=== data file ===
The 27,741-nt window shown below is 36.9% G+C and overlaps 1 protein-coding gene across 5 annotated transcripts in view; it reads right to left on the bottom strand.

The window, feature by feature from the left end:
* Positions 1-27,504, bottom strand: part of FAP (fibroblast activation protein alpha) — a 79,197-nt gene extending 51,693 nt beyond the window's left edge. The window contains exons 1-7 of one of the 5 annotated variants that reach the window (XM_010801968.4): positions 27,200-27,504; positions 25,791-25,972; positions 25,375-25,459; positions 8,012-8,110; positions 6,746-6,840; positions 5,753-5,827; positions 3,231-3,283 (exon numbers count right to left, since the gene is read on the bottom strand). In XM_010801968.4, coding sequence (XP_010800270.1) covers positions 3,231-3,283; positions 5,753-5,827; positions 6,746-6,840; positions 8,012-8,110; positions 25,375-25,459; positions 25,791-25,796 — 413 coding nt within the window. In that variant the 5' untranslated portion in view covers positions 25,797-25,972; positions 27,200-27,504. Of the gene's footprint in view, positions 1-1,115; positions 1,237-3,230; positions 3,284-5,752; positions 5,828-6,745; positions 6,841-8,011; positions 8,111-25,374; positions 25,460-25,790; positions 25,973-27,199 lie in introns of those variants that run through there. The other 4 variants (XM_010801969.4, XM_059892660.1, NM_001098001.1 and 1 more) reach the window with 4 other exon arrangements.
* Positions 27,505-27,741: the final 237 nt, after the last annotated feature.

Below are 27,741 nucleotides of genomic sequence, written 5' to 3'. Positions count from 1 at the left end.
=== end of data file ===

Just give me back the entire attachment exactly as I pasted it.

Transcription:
The 27,741-nt window shown below is 36.9% G+C and overlaps 1 protein-coding gene across 5 annotated transcripts in view; it reads right to left on the bottom strand.

The window, feature by feature from the left end:
* Positions 1-27,504, bottom strand: part of FAP (fibroblast activation protein alpha) — a 79,197-nt gene extending 51,693 nt beyond the window's left edge. The window contains exons 1-7 of one of the 5 annotated variants that reach the window (XM_010801968.4): positions 27,200-27,504; positions 25,791-25,972; positions 25,375-25,459; positions 8,012-8,110; positions 6,746-6,840; positions 5,753-5,827; positions 3,231-3,283 (exon numbers count right to left, since the gene is read on the bottom strand). In XM_010801968.4, coding sequence (XP_010800270.1) covers positions 3,231-3,283; positions 5,753-5,827; positions 6,746-6,840; positions 8,012-8,110; positions 25,375-25,459; positions 25,791-25,796 — 413 coding nt within the window. In that variant the 5' untranslated portion in view covers positions 25,797-25,972; positions 27,200-27,504. Of the gene's footprint in view, positions 1-1,115; positions 1,237-3,230; positions 3,284-5,752; positions 5,828-6,745; positions 6,841-8,011; positions 8,111-25,374; positions 25,460-25,790; positions 25,973-27,199 lie in introns of those variants that run through there. The other 4 variants (XM_010801969.4, XM_059892660.1, NM_001098001.1 and 1 more) reach the window with 4 other exon arrangements.
* Positions 27,505-27,741: the final 237 nt, after the last annotated feature.

Below are 27,741 nucleotides of genomic sequence, written 5' to 3'. Positions count from 1 at the left end.